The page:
Statistics from the Department of Transport have provided welcome news to motorists with road casualties down by eight per cent compared to the previous 12 months.
Yet despite this, the AA British Insurance Premium Index reports that there has been a 3.5 per cent rise in the average cost of a comprehensive car insurance premium during the April-June 2009 quarter. This is the fastest rate rise for nearly a decade.
Why premiums are rising
Despite the encouraging figures and the falling accident rates on the UK’s roads, the number of personal injury claims received by insurers has continued to soar.
According to the Association of British Insurers (ABI) there has been a steady, and often unnecessary, increase in the number of claims, which topped £9.6billion last year – up from £8.8billion in 2006. Its statistics show that there were 1,200 whiplash claims per day last year – costing £1.9billion in personal injury payouts.
It seems that drivers are more inclined to make personal injury claims primarily due to the ongoing recession. With fuel prices rising, and more people out of work, traffic volumes actually fell by two per cent last year. Yet those that are involved in accidents are more likely to make a claim even for relatively minor injuries such as whiplash that could be cleared within a few days.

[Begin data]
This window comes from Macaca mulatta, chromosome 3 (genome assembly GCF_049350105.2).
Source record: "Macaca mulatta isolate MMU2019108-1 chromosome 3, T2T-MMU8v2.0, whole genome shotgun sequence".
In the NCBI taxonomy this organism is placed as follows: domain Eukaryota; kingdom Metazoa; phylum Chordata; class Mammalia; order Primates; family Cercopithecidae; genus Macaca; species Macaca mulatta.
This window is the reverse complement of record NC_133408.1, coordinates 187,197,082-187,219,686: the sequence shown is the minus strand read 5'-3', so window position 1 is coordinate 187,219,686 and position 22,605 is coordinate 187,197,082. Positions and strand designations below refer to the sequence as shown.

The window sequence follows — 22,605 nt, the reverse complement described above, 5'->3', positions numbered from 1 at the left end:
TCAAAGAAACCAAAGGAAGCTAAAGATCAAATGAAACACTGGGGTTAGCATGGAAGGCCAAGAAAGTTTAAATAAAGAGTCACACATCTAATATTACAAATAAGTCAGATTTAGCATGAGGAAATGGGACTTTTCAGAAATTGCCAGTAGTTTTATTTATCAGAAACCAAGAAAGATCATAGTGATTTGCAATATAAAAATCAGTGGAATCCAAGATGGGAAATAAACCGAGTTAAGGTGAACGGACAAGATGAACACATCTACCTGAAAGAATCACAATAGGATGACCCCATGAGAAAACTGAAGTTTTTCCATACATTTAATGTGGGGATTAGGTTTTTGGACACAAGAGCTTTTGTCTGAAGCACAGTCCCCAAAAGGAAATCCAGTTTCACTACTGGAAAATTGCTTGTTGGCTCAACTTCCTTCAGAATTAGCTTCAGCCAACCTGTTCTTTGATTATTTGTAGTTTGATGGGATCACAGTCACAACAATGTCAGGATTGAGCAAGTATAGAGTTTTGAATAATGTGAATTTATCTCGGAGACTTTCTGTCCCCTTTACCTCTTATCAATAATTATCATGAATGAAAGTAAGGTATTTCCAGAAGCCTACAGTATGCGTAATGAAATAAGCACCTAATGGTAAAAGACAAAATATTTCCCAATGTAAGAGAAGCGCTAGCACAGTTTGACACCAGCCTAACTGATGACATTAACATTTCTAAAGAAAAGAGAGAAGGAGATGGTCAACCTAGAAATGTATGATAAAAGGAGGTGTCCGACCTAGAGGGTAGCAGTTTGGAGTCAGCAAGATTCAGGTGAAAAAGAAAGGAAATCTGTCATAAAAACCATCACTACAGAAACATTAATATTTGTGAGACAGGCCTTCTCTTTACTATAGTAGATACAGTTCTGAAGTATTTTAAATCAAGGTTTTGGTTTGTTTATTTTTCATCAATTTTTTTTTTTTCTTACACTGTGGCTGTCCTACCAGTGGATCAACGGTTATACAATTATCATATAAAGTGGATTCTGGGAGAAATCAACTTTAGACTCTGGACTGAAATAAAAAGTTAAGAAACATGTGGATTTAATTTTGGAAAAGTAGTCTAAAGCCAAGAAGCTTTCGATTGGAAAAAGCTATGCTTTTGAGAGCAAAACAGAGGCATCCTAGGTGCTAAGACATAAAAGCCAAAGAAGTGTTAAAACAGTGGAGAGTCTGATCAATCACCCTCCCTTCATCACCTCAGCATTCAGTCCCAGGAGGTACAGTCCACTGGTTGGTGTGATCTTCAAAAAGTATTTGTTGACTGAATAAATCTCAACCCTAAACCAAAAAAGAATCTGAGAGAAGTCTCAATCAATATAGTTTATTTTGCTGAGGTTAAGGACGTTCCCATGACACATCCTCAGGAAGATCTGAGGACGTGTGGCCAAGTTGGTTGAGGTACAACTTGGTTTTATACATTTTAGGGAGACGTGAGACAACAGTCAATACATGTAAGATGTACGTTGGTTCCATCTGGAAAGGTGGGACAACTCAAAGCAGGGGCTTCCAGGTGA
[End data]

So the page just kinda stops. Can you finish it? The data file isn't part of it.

How to stop your premiums soaring
Ironically it is unnecessary claims that could have a direct impact on a motorist’s car insurance premiums. Most insurers offer no-claims discounts which get higher the longer you go without making a claim – so making an unnecessary claim could wipe out this discount.
Safe drivers are rewarded by insurers – most offer cheaper premiums to those who stay accident and conviction free. Further savings can be made by enhancing the security of your vehicle; driving a car with a smaller engine; agreeing to a mileage limit; and increasing your voluntary excess.